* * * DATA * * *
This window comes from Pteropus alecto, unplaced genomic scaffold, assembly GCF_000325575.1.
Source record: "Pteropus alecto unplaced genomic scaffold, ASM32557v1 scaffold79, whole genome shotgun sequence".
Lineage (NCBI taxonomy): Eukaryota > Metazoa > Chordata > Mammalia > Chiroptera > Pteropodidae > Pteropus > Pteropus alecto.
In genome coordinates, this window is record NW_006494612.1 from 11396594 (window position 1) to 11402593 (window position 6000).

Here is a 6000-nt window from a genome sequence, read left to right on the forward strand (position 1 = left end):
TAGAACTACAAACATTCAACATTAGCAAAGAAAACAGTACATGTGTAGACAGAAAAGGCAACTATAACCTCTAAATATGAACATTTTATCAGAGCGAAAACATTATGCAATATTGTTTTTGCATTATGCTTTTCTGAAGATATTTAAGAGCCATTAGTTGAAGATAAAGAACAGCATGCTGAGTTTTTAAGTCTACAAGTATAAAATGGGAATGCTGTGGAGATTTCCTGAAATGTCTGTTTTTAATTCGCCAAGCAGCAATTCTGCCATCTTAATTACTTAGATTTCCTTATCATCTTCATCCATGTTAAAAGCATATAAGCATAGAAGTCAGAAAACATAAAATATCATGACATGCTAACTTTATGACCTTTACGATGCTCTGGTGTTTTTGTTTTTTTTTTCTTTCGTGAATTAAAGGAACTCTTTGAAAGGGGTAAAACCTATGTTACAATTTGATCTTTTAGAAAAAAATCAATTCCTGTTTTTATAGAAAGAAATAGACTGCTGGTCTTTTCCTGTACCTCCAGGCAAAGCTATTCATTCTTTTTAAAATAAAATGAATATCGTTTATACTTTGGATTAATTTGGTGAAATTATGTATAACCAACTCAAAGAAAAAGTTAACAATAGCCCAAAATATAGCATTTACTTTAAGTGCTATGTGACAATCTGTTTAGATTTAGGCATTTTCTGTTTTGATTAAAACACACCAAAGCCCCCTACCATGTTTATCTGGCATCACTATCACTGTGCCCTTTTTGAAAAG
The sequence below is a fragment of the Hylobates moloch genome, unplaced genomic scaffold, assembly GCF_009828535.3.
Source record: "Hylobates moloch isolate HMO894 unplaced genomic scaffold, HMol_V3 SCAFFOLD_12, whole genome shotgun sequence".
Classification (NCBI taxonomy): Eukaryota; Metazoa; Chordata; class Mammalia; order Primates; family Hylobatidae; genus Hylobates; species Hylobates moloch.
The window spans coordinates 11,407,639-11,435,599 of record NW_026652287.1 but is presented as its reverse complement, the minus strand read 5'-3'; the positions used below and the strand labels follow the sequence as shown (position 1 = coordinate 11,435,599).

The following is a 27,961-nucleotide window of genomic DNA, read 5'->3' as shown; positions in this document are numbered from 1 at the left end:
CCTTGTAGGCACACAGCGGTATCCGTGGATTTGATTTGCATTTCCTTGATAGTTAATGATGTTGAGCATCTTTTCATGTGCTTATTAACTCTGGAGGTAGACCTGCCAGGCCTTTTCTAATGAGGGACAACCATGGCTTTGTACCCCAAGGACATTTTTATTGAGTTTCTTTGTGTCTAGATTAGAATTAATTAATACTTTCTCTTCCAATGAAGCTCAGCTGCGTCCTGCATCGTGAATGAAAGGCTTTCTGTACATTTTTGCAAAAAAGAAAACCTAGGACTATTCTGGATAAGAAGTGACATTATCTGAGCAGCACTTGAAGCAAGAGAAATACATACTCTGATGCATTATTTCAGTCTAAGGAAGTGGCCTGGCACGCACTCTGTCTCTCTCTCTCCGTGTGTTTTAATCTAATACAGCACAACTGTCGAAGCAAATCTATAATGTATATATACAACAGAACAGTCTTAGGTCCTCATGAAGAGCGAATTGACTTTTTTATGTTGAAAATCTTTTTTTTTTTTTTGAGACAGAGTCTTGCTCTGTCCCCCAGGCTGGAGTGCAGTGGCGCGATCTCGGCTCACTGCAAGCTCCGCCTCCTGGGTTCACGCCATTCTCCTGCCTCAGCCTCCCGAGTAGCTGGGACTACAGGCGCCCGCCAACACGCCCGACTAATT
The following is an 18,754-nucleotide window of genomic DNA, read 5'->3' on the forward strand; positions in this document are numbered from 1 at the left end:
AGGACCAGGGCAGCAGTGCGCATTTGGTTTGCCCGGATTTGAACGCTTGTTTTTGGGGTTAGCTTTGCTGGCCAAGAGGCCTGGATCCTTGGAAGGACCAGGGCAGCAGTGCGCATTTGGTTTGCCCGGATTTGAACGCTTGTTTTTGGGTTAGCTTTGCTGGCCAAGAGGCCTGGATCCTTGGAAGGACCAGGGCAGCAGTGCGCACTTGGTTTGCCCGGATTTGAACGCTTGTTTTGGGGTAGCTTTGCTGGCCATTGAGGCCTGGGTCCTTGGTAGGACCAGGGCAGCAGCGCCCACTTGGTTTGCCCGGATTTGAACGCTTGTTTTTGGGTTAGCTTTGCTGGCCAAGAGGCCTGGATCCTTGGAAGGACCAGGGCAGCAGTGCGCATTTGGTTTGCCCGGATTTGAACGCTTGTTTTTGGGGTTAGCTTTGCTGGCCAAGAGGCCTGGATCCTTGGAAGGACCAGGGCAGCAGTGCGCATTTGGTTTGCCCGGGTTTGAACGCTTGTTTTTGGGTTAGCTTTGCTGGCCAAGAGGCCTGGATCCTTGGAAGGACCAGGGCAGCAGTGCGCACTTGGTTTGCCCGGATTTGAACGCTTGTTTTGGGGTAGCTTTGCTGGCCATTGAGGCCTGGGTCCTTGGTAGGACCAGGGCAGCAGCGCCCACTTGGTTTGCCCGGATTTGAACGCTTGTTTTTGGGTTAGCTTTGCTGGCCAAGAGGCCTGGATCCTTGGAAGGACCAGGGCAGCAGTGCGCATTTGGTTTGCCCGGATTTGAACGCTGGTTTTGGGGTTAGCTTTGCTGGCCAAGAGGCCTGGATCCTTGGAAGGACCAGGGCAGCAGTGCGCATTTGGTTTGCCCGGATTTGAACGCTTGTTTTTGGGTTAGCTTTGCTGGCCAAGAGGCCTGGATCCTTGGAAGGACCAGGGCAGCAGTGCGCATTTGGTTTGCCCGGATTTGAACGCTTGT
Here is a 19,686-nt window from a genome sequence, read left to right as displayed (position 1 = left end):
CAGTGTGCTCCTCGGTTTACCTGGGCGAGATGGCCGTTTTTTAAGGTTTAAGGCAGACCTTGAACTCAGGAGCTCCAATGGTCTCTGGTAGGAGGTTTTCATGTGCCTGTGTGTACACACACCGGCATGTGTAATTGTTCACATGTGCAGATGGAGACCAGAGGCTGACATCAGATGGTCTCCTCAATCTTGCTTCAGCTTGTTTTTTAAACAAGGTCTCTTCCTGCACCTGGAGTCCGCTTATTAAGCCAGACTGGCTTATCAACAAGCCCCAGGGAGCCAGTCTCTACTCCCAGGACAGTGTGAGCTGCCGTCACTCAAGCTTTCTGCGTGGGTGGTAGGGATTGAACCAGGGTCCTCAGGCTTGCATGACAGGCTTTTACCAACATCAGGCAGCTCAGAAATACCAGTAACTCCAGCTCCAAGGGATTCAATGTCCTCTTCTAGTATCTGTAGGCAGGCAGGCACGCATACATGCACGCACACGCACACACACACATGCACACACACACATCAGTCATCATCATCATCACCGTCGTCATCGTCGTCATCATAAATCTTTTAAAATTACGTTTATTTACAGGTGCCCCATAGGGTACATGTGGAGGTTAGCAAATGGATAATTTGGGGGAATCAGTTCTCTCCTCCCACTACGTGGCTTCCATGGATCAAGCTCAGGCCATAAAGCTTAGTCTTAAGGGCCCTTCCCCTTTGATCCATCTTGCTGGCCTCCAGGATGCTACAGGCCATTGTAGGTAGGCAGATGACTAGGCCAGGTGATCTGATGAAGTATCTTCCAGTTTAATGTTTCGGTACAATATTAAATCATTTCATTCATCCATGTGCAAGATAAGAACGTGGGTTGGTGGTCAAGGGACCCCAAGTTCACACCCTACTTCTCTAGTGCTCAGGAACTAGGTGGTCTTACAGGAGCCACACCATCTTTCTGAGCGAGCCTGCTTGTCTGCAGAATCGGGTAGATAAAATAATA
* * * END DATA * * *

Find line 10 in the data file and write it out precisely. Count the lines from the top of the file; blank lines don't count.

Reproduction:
The window spans coordinates 11,407,639-11,435,599 of record NW_026652287.1 but is presented as its reverse complement, the minus strand read 5'-3'; the positions used below and the strand labels follow the sequence as shown (position 1 = coordinate 11,435,599).